Cultural traits or social norms? Both responsibilism and norms linked to accepting COVID-19 vaccine
We studied the factors that influence attitudes toward the COVID-19 vaccine by testing 1872 people across 29 provinces in China. We investigated an individual trait (responsibilism) and two situational factors (a descriptive norm and an injunctive norm). Responsibilism is a version of collectivism that emphasizes tight social ties and responsibilities in close relationships. Responsibilism and perceptions of strong social norms predicted acceptance of the COVID-19 vaccine. The data also revealed an interplay between responsibilism and social norms. People high in responsibilism accepted the vaccine regardless of social norms. But people low in responsibilism were wary of the vaccine, unless they perceived strong injunctive norms. These findings contribute to the research on psychological factors behind vaccine hesitancy. The findings could help provide a roadmap for public health efforts to encourage vaccines.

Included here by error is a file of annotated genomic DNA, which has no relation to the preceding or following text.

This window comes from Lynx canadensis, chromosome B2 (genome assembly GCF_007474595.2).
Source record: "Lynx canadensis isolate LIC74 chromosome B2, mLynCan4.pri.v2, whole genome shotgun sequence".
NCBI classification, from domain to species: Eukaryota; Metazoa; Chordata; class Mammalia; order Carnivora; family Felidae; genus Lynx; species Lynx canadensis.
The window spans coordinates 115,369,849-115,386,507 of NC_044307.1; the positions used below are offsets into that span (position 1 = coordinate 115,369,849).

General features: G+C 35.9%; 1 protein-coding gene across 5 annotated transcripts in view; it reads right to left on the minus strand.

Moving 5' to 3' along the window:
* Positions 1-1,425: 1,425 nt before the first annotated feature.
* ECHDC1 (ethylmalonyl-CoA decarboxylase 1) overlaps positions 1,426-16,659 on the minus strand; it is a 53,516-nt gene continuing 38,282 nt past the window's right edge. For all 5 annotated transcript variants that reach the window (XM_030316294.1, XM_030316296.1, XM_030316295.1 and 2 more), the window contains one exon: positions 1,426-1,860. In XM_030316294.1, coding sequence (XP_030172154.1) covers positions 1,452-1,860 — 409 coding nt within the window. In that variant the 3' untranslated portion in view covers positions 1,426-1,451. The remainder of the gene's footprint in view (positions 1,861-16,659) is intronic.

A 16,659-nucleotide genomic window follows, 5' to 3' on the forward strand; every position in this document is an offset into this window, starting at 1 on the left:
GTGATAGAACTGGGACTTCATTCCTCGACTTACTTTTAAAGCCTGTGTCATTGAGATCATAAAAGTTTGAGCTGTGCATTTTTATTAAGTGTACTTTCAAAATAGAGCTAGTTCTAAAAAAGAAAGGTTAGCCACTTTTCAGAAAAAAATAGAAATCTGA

Social and Personality Psychology Compass
English, Alexander S.; Wang, Shuang; Zhang, Qionghan; and Talhelm, Thomas, "Cultural traits or social norms? Both responsibilism and norms linked to accepting COVID-19 vaccine" (2023). Kean Publications. 95.